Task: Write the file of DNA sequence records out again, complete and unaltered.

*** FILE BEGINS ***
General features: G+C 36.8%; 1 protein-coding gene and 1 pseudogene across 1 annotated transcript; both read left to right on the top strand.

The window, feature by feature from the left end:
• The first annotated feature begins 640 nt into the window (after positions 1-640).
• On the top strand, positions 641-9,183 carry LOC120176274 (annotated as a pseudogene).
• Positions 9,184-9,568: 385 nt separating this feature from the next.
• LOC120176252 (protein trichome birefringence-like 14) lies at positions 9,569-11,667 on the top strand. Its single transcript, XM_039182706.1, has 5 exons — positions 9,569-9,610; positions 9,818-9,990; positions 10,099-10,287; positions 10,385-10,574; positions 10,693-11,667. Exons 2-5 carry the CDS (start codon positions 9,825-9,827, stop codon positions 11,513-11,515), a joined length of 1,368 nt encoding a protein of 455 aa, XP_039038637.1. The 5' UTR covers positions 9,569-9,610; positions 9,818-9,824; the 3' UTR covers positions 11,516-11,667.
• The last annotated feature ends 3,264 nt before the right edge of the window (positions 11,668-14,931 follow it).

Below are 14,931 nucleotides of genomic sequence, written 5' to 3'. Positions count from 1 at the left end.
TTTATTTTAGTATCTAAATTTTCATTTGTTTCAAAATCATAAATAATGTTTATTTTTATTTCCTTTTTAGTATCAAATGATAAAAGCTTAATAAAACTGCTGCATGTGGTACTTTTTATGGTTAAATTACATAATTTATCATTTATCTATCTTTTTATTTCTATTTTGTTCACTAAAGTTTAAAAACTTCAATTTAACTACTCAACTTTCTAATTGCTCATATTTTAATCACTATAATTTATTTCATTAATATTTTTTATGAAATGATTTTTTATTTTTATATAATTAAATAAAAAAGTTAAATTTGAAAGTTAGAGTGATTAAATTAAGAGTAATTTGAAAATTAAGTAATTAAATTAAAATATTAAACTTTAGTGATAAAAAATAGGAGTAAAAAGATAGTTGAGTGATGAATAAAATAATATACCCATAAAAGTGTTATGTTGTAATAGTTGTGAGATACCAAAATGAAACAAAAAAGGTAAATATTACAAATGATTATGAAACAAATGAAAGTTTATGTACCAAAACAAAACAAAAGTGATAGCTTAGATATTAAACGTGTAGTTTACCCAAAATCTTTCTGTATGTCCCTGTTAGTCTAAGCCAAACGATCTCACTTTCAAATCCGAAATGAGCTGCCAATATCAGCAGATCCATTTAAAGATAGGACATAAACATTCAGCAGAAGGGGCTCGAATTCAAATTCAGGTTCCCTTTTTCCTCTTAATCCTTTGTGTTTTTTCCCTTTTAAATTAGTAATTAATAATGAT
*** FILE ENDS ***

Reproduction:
General features: G+C 36.8%; 1 protein-coding gene and 1 pseudogene across 1 annotated transcript; both read left to right on the top strand.

The window, feature by feature from the left end:
• The first annotated feature begins 640 nt into the window (after positions 1-640).
• On the top strand, positions 641-9,183 carry LOC120176274 (annotated as a pseudogene).
• Positions 9,184-9,568: 385 nt separating this feature from the next.
• LOC120176252 (protein trichome birefringence-like 14) lies at positions 9,569-11,667 on the top strand. Its single transcript, XM_039182706.1, has 5 exons — positions 9,569-9,610; positions 9,818-9,990; positions 10,099-10,287; positions 10,385-10,574; positions 10,693-11,667. Exons 2-5 carry the CDS (start codon positions 9,825-9,827, stop codon positions 11,513-11,515), a joined length of 1,368 nt encoding a protein of 455 aa, XP_039038637.1. The 5' UTR covers positions 9,569-9,610; positions 9,818-9,824; the 3' UTR covers positions 11,516-11,667.
• The last annotated feature ends 3,264 nt before the right edge of the window (positions 11,668-14,931 follow it).

Below are 14,931 nucleotides of genomic sequence, written 5' to 3'. Positions count from 1 at the left end.
TTTATTTTAGTATCTAAATTTTCATTTGTTTCAAAATCATAAATAATGTTTATTTTTATTTCCTTTTTAGTATCAAATGATAAAAGCTTAATAAAACTGCTGCATGTGGTACTTTTTATGGTTAAATTACATAATTTATCATTTATCTATCTTTTTATTTCTATTTTGTTCACTAAAGTTTAAAAACTTCAATTTAACTACTCAACTTTCTAATTGCTCATATTTTAATCACTATAATTTATTTCATTAATATTTTTTATGAAATGATTTTTTATTTTTATATAATTAAATAAAAAAGTTAAATTTGAAAGTTAGAGTGATTAAATTAAGAGTAATTTGAAAATTAAGTAATTAAATTAAAATATTAAACTTTAGTGATAAAAAATAGGAGTAAAAAGATAGTTGAGTGATGAATAAAATAATATACCCATAAAAGTGTTATGTTGTAATAGTTGTGAGATACCAAAATGAAACAAAAAAGGTAAATATTACAAATGATTATGAAACAAATGAAAGTTTATGTACCAAAACAAAACAAAAGTGATAGCTTAGATATTAAACGTGTAGTTTACCCAAAATCTTTCTGTATGTCCCTGTTAGTCTAAGCCAAACGATCTCACTTTCAAATCCGAAATGAGCTGCCAATATCAGCAGATCCATTTAAAGATAGGACATAAACATTCAGCAGAAGGGGCTCGAATTCAAATTCAGGTTCCCTTTTTCCTCTTAATCCTTTGTGTTTTTTCCCTTTTAAATTAGTAATTAATAATGAT